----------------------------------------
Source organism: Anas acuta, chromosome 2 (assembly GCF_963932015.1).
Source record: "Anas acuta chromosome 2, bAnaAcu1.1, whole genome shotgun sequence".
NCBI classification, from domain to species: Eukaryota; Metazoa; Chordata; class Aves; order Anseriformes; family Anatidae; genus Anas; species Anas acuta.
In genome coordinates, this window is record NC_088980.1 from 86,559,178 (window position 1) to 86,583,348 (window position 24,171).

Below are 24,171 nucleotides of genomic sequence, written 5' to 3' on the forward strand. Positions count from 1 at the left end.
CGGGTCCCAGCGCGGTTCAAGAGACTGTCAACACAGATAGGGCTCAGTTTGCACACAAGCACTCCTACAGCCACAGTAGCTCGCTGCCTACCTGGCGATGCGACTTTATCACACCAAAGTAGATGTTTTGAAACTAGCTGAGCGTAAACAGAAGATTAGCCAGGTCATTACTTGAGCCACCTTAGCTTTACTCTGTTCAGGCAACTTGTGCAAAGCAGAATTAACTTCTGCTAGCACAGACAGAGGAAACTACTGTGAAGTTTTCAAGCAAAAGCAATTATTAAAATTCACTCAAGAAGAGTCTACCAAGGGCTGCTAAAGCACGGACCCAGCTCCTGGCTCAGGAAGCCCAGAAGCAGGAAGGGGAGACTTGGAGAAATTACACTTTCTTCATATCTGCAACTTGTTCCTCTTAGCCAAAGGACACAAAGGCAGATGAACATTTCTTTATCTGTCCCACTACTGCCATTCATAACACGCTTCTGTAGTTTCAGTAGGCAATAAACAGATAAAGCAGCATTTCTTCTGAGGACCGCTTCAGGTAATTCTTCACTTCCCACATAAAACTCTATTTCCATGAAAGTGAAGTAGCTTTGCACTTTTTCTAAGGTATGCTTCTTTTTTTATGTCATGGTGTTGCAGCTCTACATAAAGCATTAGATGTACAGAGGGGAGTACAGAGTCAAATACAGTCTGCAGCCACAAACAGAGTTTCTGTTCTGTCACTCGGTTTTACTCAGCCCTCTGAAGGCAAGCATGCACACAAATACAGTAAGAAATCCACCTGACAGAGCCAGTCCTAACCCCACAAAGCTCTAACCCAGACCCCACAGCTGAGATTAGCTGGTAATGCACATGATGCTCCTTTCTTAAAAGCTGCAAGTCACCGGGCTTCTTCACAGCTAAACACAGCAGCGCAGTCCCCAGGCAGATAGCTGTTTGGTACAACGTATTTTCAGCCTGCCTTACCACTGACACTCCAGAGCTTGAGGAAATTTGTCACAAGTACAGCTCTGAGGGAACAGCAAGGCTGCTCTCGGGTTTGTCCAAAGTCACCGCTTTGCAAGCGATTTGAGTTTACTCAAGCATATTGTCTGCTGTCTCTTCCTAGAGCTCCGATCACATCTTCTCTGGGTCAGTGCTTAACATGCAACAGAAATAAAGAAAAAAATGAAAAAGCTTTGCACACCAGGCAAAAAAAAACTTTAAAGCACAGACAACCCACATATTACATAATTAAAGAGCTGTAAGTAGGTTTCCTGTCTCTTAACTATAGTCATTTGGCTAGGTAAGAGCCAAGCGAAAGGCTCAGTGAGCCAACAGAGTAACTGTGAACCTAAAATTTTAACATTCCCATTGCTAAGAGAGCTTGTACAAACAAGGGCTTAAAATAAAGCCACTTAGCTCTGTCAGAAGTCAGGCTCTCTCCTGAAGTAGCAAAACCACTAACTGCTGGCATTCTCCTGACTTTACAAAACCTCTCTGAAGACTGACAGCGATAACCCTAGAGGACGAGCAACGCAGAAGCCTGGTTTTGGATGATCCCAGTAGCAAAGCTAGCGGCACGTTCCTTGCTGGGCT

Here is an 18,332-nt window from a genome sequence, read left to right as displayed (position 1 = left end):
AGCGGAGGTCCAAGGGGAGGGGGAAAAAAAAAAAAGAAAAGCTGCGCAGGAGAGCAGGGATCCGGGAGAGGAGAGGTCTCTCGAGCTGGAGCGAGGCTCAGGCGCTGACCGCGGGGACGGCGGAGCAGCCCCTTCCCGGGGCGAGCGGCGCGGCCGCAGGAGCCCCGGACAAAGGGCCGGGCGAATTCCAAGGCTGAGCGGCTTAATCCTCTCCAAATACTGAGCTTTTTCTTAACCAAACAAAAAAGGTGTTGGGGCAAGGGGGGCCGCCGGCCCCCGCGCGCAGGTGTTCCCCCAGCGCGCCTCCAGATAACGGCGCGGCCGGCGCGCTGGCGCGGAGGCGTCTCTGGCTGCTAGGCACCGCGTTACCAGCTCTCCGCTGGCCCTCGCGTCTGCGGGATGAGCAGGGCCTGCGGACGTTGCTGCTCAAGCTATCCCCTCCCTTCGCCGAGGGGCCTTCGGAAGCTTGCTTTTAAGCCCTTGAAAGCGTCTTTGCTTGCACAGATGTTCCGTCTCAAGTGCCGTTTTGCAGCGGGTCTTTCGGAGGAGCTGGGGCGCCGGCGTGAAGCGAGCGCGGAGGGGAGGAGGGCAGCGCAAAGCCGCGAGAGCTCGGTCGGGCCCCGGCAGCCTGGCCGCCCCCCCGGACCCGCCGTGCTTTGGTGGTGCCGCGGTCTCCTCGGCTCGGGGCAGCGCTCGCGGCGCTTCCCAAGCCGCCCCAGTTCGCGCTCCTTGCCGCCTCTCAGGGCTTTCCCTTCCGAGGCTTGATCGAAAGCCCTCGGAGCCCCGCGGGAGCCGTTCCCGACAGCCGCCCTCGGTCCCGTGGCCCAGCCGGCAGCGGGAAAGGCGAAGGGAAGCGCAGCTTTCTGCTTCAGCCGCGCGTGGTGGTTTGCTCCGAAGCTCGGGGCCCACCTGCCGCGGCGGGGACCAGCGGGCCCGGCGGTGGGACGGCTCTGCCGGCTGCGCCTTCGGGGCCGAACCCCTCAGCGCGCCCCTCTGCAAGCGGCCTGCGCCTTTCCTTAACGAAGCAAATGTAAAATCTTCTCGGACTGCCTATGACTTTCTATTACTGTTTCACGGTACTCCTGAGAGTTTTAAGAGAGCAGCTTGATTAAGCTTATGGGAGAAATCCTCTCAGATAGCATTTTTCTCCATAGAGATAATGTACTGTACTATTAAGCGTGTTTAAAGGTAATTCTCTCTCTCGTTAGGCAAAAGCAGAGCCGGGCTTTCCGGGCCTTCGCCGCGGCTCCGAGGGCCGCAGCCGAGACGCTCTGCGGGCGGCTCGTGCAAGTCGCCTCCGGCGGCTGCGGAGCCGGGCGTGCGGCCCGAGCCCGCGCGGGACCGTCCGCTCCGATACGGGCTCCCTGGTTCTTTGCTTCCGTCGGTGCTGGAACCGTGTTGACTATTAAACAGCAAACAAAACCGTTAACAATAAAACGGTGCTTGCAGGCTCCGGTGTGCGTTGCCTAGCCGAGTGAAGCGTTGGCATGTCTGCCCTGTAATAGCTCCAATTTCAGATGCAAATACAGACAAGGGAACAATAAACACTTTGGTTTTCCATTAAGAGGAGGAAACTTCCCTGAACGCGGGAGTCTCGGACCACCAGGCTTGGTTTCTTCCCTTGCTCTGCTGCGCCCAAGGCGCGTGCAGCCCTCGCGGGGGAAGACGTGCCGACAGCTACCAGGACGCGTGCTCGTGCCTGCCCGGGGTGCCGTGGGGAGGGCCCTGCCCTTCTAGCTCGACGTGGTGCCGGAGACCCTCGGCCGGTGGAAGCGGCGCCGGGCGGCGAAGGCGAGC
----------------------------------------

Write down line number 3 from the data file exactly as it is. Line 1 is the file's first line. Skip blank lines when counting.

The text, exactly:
NCBI classification, from domain to species: Eukaryota; Metazoa; Chordata; class Aves; order Anseriformes; family Anatidae; genus Anas; species Anas acuta.